Christopher Pedley SJ
Christopher Pedley SJ

Christopher Pedley SJ

I was born and brought up in Rugby.  My father and my maternal grandfather were both converts to Catholicism.  My mother was largely brought up by her Anglican relatives and I went to the local CofE primary school, so I have a fairly ecumenical background.  However, my secondary schooling was at the local Catholic Secondary Modern School.  Both my parents were heavily involved in Scouting and, while I was only briefly a Cub, the value of service embodied in that movement were important in my early life.

My first contact with the Jesuits was through the Chaplaincy at the University of Manchester.  I had felt that priesthood was the best way for me to serve God but it was only when I was talking it over with the chaplain, Brian Conway, I realised that the Jesuits best fitted the ideal for which I was looking. 

After novitiate in Loyola Hall and Birmingham and Philosophy at Heythrop in Cavendish Square I went to Zimbabwe for Regency.  It was just after Independence and, after just over a year teaching at St George’s, I spent a couple of terms teaching at the School of Social Work. That meant going from teaching, among others, the sons of those who had supported Ian Smith to classes which included political commissars with ZANU who had done their previous studies in East Germany and Romania.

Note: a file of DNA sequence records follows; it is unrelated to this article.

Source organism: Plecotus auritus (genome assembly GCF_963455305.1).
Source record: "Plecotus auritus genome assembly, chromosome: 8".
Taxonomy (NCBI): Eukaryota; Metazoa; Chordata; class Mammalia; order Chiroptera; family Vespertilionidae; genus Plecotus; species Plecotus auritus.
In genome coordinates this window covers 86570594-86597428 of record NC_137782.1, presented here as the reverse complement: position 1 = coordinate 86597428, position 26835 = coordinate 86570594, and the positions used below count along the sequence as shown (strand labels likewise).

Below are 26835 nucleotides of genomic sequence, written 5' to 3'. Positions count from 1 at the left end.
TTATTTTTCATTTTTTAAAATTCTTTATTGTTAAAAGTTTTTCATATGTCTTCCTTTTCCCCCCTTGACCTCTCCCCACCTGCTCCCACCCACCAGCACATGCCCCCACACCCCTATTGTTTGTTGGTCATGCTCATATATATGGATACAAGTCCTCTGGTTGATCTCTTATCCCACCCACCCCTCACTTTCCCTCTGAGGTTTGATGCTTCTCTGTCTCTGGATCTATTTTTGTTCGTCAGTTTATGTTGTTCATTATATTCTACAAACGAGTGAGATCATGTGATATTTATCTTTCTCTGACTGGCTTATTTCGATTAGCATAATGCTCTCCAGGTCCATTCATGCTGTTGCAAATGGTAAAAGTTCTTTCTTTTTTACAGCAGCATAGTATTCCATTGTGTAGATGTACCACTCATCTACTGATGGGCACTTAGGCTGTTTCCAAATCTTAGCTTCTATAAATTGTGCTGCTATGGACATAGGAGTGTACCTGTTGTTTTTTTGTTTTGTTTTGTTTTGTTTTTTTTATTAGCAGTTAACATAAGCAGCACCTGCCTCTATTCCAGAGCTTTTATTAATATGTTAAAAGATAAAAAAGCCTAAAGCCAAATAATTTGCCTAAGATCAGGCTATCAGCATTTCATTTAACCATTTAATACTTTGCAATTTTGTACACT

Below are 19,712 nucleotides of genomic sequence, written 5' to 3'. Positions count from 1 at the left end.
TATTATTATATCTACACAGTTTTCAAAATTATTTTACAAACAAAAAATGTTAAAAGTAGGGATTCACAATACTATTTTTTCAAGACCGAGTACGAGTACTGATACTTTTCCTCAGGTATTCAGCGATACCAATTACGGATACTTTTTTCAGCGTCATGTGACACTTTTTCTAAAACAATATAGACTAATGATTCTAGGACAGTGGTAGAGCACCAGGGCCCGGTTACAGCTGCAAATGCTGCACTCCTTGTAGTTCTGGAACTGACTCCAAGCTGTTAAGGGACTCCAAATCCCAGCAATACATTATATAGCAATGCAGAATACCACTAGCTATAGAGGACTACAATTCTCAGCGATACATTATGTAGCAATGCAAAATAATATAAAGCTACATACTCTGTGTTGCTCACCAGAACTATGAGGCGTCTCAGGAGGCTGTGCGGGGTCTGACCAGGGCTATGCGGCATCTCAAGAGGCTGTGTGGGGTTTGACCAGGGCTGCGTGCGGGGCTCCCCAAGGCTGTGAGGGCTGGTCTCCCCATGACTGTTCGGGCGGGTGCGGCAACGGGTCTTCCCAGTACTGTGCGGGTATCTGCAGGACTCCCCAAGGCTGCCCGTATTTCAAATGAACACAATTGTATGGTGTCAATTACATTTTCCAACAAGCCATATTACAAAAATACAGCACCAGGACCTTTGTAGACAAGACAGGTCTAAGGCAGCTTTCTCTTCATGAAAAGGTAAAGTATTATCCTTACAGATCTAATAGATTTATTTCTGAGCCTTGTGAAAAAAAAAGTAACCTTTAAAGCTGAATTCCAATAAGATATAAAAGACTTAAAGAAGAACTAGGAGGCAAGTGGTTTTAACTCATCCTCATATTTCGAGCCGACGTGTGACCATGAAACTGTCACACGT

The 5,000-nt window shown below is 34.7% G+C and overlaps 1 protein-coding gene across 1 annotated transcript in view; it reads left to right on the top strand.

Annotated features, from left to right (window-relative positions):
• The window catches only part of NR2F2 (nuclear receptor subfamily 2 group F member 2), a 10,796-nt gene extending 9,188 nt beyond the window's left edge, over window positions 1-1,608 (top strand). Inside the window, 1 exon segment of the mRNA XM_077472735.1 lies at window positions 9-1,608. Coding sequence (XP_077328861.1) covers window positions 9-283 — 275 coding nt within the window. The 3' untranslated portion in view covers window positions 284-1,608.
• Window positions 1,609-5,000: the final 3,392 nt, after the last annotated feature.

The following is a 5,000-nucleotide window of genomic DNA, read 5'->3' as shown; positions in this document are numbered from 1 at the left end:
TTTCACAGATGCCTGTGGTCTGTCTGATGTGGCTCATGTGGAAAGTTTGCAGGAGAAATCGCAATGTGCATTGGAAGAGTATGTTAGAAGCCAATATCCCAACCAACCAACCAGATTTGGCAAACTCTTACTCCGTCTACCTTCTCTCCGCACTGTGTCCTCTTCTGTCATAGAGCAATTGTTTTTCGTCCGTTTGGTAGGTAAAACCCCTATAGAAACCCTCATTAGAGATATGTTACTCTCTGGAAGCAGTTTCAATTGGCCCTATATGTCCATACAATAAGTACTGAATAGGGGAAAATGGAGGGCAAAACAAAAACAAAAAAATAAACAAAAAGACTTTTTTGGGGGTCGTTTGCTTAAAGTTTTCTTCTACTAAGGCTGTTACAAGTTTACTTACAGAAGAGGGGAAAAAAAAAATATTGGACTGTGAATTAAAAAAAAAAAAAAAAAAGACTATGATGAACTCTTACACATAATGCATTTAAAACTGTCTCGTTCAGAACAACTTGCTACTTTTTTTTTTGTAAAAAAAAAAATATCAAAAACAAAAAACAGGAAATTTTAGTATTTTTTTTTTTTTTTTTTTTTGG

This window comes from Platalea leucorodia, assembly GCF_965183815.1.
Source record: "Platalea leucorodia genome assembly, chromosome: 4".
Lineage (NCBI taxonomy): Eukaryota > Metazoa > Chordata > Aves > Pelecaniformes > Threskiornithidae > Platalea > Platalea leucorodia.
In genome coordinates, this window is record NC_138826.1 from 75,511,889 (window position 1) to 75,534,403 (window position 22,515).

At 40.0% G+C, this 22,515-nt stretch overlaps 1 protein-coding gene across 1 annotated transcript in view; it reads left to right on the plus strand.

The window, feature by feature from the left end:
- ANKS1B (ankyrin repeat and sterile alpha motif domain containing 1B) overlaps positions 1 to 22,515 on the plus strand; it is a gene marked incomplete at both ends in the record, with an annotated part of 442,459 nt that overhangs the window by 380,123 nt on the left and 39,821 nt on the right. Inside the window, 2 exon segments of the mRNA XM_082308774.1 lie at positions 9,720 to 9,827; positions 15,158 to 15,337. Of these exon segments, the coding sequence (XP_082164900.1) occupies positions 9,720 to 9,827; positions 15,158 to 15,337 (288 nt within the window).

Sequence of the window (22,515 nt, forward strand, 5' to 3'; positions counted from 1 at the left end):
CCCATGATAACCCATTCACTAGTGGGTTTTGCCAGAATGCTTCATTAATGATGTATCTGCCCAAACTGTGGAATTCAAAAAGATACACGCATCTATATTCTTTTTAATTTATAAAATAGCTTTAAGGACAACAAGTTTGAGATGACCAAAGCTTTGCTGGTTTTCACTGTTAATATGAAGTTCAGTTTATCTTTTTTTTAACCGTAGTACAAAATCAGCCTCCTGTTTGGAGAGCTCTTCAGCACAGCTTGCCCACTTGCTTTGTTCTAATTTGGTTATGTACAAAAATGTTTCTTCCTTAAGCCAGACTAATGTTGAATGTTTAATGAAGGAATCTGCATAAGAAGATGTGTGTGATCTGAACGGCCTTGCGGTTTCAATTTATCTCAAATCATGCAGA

I went back to Heythrop for Theology and did my fourth year at WJST in Cambridge Massachusetts.  After ordination I joined there team at Loyola Hall where I was also Bursar.  That set the pattern for my career where I have often been responsible for money and buildings.  Tertianship was in the Philippines followed by more time in retreat work at Craighead in Scotland (now closed).

Jim Crampsey (then provincial) asked me to become Minister at 114 Mount Street where Peter Griffith and I were involved in refurbishing the house to make it suitable for older Jesuits, including installing en suite bathrooms on one floor. 

John McDade (then Principal of Heythrop College)  asked me to take over as Librarian at Heythrop.  I did library studies at Thames Valley University while beginning to work in the Library.  I soon became involved with other areas of the administration of Heythrop, editing the report for the Governors that recommended moving to HEFCE funding, acting as Head of Estates, including helping to put in a lift and reorganise the site, and being heavily involved with the purchase of the site.

After thirteen years at Heythrop I have just started a new career joining the parish team at Farm Street.